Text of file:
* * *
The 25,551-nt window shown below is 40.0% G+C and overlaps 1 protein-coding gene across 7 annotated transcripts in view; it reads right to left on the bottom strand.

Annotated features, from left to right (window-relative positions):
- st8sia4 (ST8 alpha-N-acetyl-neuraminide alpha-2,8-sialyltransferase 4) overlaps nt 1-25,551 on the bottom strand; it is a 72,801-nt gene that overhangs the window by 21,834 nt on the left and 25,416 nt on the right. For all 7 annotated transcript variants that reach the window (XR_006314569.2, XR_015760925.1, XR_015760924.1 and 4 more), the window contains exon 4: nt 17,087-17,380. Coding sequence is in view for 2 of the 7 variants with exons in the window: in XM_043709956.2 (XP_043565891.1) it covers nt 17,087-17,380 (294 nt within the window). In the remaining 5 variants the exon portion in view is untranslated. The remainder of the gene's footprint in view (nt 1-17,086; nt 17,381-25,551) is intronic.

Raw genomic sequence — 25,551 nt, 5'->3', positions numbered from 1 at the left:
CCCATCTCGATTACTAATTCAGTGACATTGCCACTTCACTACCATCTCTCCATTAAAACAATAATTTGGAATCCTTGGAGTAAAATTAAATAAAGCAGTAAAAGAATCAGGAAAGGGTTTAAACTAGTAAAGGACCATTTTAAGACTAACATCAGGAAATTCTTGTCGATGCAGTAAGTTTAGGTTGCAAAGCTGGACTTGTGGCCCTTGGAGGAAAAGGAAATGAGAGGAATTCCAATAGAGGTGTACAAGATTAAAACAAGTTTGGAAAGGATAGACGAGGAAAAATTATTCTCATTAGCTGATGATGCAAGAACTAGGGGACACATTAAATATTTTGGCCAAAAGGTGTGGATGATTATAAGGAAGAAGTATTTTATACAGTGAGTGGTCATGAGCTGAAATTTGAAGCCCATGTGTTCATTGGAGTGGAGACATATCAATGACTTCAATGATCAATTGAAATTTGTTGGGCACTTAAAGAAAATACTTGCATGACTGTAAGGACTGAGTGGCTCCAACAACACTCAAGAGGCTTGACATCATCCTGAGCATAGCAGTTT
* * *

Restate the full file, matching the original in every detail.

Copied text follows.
The 25,551-nt window shown below is 40.0% G+C and overlaps 1 protein-coding gene across 7 annotated transcripts in view; it reads right to left on the bottom strand.

Annotated features, from left to right (window-relative positions):
- st8sia4 (ST8 alpha-N-acetyl-neuraminide alpha-2,8-sialyltransferase 4) overlaps nt 1-25,551 on the bottom strand; it is a 72,801-nt gene that overhangs the window by 21,834 nt on the left and 25,416 nt on the right. For all 7 annotated transcript variants that reach the window (XR_006314569.2, XR_015760925.1, XR_015760924.1 and 4 more), the window contains exon 4: nt 17,087-17,380. Coding sequence is in view for 2 of the 7 variants with exons in the window: in XM_043709956.2 (XP_043565891.1) it covers nt 17,087-17,380 (294 nt within the window). In the remaining 5 variants the exon portion in view is untranslated. The remainder of the gene's footprint in view (nt 1-17,086; nt 17,381-25,551) is intronic.

Raw genomic sequence — 25,551 nt, 5'->3', positions numbered from 1 at the left:
CCCATCTCGATTACTAATTCAGTGACATTGCCACTTCACTACCATCTCTCCATTAAAACAATAATTTGGAATCCTTGGAGTAAAATTAAATAAAGCAGTAAAAGAATCAGGAAAGGGTTTAAACTAGTAAAGGACCATTTTAAGACTAACATCAGGAAATTCTTGTCGATGCAGTAAGTTTAGGTTGCAAAGCTGGACTTGTGGCCCTTGGAGGAAAAGGAAATGAGAGGAATTCCAATAGAGGTGTACAAGATTAAAACAAGTTTGGAAAGGATAGACGAGGAAAAATTATTCTCATTAGCTGATGATGCAAGAACTAGGGGACACATTAAATATTTTGGCCAAAAGGTGTGGATGATTATAAGGAAGAAGTATTTTATACAGTGAGTGGTCATGAGCTGAAATTTGAAGCCCATGTGTTCATTGGAGTGGAGACATATCAATGACTTCAATGATCAATTGAAATTTGTTGGGCACTTAAAGAAAATACTTGCATGACTGTAAGGACTGAGTGGCTCCAACAACACTCAAGAGGCTTGACATCATCCTGAGCATAGCAGTTT